I'm always into learning, but with your significant other by your side, learning about traditions, visiting other countries, or just eating different kinds of foods is an even more enriching experience.2. Unfortunately, we still live in a world where racism is very much alive. It's hard to get used to other people fetishizing our children, but between the two of us, imagining how beautiful our kids are going to be isn't the worst way to pass the time.As harmless blog posts, cute Cheerios commercials, and the deep abysses of comments sections have taught us, there are still people out there who simply hate to see people of different races together. To quote Aziz Ansari: "Anytime you have sex with someone of a different race, think about that for a moment. If you can fantasize about what your baby with Ryan Gosling would look like, I can certainly imagine walking around with North West 2.0. It feels like Shonda Rhimes is making programming explicitly for you.The #Scandal hashtag now even comes with a cute interracial couple emoji! It's nice to have an ally against racism outside your race.With all the absolutely heinous events we see involving black Americans (recently and throughout history) it's hard not to feel alone sometimes.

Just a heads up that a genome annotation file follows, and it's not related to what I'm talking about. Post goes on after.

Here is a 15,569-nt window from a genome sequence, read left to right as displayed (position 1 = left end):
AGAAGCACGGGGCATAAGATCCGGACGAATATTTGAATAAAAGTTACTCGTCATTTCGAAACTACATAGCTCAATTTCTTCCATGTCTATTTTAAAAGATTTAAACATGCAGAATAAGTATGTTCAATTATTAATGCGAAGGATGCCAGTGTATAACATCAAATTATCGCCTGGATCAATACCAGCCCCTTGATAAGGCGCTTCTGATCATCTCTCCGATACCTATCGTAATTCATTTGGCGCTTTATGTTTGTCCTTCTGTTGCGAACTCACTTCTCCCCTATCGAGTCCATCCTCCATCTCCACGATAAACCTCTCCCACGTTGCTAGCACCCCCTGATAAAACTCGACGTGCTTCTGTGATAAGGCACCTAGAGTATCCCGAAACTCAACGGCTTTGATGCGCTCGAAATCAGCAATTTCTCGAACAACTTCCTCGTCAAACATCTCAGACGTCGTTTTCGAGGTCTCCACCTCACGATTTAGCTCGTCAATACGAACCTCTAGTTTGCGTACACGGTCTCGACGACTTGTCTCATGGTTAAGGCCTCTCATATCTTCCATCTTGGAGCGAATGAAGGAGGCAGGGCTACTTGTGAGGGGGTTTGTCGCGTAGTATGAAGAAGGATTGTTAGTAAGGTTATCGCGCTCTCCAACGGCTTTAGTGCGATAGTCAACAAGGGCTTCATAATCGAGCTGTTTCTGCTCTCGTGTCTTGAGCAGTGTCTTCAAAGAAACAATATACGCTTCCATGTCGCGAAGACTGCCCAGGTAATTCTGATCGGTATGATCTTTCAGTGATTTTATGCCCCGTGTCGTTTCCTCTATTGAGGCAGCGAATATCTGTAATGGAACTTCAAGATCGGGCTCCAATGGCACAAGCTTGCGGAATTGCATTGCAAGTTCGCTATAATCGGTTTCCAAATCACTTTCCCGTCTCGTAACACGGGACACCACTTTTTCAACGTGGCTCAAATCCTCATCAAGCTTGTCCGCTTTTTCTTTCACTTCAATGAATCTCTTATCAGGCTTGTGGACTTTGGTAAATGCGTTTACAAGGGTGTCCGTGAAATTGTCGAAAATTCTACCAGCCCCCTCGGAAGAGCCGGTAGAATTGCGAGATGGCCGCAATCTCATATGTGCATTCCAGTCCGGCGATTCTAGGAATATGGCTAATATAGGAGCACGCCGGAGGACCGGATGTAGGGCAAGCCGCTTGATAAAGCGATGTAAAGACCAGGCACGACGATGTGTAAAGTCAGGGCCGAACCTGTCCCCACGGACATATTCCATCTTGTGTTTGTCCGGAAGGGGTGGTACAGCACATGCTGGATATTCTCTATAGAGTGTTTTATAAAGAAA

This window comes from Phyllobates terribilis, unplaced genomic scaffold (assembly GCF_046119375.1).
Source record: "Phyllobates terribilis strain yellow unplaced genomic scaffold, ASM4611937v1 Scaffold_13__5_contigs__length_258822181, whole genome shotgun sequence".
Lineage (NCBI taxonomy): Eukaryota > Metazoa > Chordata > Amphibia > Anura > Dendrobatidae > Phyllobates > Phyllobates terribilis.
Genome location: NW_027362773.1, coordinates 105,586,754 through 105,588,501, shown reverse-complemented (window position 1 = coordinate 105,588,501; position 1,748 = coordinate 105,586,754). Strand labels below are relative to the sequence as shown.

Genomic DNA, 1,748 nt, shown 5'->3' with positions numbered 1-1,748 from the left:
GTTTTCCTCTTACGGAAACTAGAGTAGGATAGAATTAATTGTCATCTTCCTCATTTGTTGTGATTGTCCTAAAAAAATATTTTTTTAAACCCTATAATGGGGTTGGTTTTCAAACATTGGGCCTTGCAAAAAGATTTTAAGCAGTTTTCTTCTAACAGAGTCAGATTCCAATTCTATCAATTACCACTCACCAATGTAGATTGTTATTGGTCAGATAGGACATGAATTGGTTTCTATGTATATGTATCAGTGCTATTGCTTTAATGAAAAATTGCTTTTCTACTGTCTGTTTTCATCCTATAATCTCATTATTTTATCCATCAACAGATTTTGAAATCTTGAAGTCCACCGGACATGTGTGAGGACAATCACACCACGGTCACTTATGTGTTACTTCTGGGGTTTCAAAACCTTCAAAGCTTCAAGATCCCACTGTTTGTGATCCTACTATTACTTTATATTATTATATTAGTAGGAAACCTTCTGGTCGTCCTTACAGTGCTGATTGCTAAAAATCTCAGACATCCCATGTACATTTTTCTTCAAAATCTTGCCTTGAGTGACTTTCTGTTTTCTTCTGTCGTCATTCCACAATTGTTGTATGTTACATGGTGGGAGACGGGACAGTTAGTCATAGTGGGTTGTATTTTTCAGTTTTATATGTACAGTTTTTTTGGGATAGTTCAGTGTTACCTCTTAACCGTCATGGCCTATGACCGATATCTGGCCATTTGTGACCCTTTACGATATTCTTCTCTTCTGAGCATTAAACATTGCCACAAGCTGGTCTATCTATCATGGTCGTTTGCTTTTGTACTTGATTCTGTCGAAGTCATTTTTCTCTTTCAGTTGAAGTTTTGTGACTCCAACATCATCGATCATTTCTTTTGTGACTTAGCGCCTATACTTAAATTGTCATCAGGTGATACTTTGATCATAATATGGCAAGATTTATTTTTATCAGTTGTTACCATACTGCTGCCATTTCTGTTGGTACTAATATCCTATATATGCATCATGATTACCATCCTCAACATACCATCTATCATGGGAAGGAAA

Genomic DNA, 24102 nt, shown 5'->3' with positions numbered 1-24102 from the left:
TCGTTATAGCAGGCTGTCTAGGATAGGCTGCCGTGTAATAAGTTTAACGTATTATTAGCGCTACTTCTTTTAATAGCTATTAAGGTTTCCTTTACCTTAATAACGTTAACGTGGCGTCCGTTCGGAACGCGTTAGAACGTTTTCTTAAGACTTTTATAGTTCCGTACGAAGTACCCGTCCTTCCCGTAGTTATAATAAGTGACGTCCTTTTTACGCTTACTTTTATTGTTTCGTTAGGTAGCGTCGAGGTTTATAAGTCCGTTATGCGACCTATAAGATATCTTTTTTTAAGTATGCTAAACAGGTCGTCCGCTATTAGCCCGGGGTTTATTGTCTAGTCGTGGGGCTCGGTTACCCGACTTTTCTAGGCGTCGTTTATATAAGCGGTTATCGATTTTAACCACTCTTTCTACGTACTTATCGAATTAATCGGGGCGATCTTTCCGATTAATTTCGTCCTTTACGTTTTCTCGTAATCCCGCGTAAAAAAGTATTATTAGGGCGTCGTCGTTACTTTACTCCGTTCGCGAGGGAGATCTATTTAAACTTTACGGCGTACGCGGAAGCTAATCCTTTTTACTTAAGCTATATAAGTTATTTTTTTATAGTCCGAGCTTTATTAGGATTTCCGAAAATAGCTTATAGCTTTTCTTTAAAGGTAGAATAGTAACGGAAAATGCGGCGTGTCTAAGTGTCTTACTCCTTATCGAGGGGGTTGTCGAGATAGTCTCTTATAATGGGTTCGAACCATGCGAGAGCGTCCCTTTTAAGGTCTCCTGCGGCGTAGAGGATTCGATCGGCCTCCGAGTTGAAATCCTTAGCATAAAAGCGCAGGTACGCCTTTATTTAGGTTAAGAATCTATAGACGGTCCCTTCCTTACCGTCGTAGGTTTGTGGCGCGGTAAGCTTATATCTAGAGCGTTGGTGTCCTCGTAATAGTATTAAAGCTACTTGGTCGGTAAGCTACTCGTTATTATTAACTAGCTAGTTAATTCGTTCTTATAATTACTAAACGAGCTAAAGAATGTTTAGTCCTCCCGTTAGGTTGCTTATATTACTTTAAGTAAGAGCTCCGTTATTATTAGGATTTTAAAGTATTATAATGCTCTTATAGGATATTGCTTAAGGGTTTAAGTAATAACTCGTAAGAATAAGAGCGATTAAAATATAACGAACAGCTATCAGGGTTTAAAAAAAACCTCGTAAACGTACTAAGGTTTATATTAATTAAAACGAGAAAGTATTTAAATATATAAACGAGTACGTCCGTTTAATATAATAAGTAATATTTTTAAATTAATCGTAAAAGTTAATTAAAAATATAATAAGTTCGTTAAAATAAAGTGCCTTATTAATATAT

And while it’s important to be willing to talk to your partner about race and to feel comfortable bringing it up, it’s just as important to be willing to step back and recognize when your whiteness is intrusive. I’ve been the “But I love you, and you love me, and why can’t you share this with me? Because it’s really difficult to watch your partner hurt and not be let in. Maybe it isn’t appropriate for your partner to take you home to meet their parents.If you're in an interracial relationship, you may be crazy about your partner but dismayed that others disapprove.Strangers stare at the two of you when you walk hand-in-hand down the street.provides an interesting insight into how interracial relationships are viewed in the United States.According to the poll, 87% of Americans now approve of marriages between black and white partners, compared to 4% of Americans in 1958. What’s more difficult to digest is the fact that less than 20 years ago, in 1995, only 48% of U. residents approved of such of interracial marriages.